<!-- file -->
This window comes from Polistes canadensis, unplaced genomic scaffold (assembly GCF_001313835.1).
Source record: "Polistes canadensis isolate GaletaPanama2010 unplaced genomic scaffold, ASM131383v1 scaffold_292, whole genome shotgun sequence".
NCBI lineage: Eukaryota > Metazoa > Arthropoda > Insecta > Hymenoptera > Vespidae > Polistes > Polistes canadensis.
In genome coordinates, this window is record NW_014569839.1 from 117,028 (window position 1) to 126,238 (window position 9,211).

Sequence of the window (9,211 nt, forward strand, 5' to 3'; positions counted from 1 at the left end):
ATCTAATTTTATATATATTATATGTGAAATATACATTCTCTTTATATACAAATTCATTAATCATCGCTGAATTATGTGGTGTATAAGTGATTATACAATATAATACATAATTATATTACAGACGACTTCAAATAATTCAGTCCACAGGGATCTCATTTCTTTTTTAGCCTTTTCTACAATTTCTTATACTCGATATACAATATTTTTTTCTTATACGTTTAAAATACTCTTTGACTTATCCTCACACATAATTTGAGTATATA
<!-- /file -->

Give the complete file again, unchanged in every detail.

This window comes from Polistes canadensis, unplaced genomic scaffold (assembly GCF_001313835.1).
Source record: "Polistes canadensis isolate GaletaPanama2010 unplaced genomic scaffold, ASM131383v1 scaffold_292, whole genome shotgun sequence".
NCBI lineage: Eukaryota > Metazoa > Arthropoda > Insecta > Hymenoptera > Vespidae > Polistes > Polistes canadensis.
In genome coordinates, this window is record NW_014569839.1 from 117,028 (window position 1) to 126,238 (window position 9,211).

Sequence of the window (9,211 nt, forward strand, 5' to 3'; positions counted from 1 at the left end):
ATCTAATTTTATATATATTATATGTGAAATATACATTCTCTTTATATACAAATTCATTAATCATCGCTGAATTATGTGGTGTATAAGTGATTATACAATATAATACATAATTATATTACAGACGACTTCAAATAATTCAGTCCACAGGGATCTCATTTCTTTTTTAGCCTTTTCTACAATTTCTTATACTCGATATACAATATTTTTTTCTTATACGTTTAAAATACTCTTTGACTTATCCTCACACATAATTTGAGTATATA